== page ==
After the ads, Brook interviews of Michael and Kevin's predicament, "We had no choice. Even if we'd wanted to help them, it would have been extremely difficult." So they didn't want to help them anyway? That doesn't seem to be entirely the case. Still, between that and Awesome Nick's Awesome Lie, Team YouTube must be feeling a little alone right now.
Back at the tower, Stephanie descends the tower ladder, having given up and asking Chad to go up and look. She seems pretty frustrated. Brook and Claire are dropped off back outside the tower, now on foot, and they start hoofing it back to the church. Up top, Chad's not finding anything right away, either, but he soon spots the figurine in the window ledge. "It was right in front of your frigging face!" he hollers down to Stephanie. "I love it when he rubs it in," she tells us. Must be a lot to love. They get into the cab and Chad laughs in her face. Charming as always. I guess I should be happy that he isn't yelling at her like he usually does when they're in last place, but maybe he should stop mocking her for being an idiot when he clearly hasn't read the clue that says they shouldn't even be in this cab right now.
Nat and Kat arrive at the gorodki courts outside the fortress and open the clue, whose opening question is, "Between the two of you, who is the real player?" Could that be any less specific? Maybe a question like, "Which of you wants to do the next Road Block?" or "Who metabolizes food and breathes oxygen?" Whatever the case, Kat's doing it, and she reads, "Master a centuries-old Russian game to receive your next clue." Do they get centuries to do it in?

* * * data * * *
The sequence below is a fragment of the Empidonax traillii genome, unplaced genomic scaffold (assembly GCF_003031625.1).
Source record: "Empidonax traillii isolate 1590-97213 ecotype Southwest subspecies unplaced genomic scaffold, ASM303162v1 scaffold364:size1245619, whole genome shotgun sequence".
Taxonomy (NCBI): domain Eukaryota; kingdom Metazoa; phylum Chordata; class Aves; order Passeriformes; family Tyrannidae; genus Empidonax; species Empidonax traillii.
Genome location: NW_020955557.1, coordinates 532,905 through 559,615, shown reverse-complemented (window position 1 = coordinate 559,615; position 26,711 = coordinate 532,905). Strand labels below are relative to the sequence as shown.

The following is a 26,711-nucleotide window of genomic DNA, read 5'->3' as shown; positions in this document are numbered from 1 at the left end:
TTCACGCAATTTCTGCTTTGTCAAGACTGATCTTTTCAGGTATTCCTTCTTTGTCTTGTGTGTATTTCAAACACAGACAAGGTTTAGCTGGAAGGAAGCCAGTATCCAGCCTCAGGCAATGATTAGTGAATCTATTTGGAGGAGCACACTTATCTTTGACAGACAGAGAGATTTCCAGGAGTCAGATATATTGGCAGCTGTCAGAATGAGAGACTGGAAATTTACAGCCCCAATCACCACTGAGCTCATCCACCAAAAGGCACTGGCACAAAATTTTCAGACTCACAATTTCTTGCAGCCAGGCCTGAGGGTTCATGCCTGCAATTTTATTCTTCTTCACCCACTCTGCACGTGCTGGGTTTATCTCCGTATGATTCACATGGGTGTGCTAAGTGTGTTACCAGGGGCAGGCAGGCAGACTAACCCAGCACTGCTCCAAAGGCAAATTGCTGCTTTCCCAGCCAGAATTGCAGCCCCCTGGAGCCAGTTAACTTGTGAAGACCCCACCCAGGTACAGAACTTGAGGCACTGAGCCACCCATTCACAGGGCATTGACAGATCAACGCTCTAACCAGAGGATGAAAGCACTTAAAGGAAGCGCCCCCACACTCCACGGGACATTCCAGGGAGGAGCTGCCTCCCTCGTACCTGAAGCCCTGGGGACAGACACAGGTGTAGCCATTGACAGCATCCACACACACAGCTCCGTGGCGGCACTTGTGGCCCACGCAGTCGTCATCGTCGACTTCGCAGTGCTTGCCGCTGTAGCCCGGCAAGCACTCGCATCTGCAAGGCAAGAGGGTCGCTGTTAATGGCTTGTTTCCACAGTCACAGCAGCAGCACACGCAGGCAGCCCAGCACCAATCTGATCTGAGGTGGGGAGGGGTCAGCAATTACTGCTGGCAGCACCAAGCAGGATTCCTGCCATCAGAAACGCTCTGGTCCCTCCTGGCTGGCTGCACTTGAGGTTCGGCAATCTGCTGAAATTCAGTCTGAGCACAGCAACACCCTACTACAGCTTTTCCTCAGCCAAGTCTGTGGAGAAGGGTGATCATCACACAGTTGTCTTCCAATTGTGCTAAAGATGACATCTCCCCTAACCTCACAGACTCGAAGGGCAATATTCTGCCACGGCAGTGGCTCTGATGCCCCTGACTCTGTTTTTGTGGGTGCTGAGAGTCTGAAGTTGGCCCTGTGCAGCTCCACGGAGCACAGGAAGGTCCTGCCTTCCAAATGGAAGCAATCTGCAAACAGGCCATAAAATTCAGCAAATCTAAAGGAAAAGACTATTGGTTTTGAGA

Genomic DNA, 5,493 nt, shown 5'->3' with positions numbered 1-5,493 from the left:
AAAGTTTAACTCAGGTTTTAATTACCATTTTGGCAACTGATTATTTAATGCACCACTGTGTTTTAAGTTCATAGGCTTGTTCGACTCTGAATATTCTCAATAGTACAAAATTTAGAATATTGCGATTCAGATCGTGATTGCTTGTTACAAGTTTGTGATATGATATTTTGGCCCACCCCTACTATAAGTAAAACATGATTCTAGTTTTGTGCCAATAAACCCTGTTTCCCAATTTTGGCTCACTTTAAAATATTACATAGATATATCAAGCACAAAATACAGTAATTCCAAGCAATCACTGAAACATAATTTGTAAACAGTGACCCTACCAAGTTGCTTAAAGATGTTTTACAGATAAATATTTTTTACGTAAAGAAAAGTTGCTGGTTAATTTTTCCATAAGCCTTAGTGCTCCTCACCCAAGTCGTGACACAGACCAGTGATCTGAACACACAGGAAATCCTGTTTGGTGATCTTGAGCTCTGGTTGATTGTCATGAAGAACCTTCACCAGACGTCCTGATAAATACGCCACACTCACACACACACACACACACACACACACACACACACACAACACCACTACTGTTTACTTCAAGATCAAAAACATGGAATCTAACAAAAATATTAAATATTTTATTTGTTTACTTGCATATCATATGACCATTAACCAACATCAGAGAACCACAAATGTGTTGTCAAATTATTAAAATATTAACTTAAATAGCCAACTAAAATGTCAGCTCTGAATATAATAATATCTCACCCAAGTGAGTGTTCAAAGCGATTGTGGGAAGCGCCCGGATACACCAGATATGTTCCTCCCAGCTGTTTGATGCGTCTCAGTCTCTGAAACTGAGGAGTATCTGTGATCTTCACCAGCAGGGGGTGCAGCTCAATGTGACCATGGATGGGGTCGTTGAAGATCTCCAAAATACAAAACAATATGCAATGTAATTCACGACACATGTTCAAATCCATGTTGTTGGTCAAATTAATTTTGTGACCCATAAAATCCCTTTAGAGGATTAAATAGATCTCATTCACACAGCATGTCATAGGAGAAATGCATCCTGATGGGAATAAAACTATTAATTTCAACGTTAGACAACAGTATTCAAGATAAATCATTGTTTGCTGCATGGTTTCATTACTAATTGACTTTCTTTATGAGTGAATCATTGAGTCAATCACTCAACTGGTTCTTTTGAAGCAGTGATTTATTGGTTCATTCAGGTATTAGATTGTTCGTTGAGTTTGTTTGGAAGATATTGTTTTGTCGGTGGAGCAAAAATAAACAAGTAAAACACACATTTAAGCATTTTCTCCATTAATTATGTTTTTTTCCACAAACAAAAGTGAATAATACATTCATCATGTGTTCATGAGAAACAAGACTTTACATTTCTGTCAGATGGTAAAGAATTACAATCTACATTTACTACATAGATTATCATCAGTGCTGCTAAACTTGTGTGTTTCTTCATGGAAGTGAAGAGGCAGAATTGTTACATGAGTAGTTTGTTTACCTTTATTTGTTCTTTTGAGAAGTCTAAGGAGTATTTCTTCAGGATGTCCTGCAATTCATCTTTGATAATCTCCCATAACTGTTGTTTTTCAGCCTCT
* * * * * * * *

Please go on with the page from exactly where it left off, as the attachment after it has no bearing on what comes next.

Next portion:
Suddenly Phil's at some kind of outdoor game court, informing us with the authority of a born Kiwi, "Americans love their bowling. But here in St. Petersburg, everyone from Peter the Great to Josef Stalin played a difficult Russian version of the game that could take the teams quite a bit of time--" While he's saying this, he steps up on a short little stool of sorts that's set up at the end of a marked lane. And a dude hurls a club from the other end of the lane which knocks the legs out from under the stool, sending Phil stumbling to all fours. Not even he looks cool doing that. "--to master," he finishes from a half-crouch, smiling sheepishly in a way that makes him a better sport than half the people on the race. Then we see other people playing the game of "gorodki," which involves knocking a group of "pins" (actually short, fat wooden dowels) that are set up in different patterns out of a marked area. They have two tries before the pins are reset and they have to start over, "just like in American bowling." What else does it have in common with our version? Do some Russians vaguely remember a show called Gorodki for Rubles? Does the Russian cartoon character Homer Simpovich carry a club instead of a ball, making him even more dangerous than our version? These are the kinds of things I want to know but Phil never tells me. Anyway, after the racers have cleared three different configurations, the gorodki coach will give them their next clue. Kat gets started, and knocks out all but two, leaving herself what looks like a gnarly split. She picks up the spare, though, because that bat is about four feet long. On to the next one.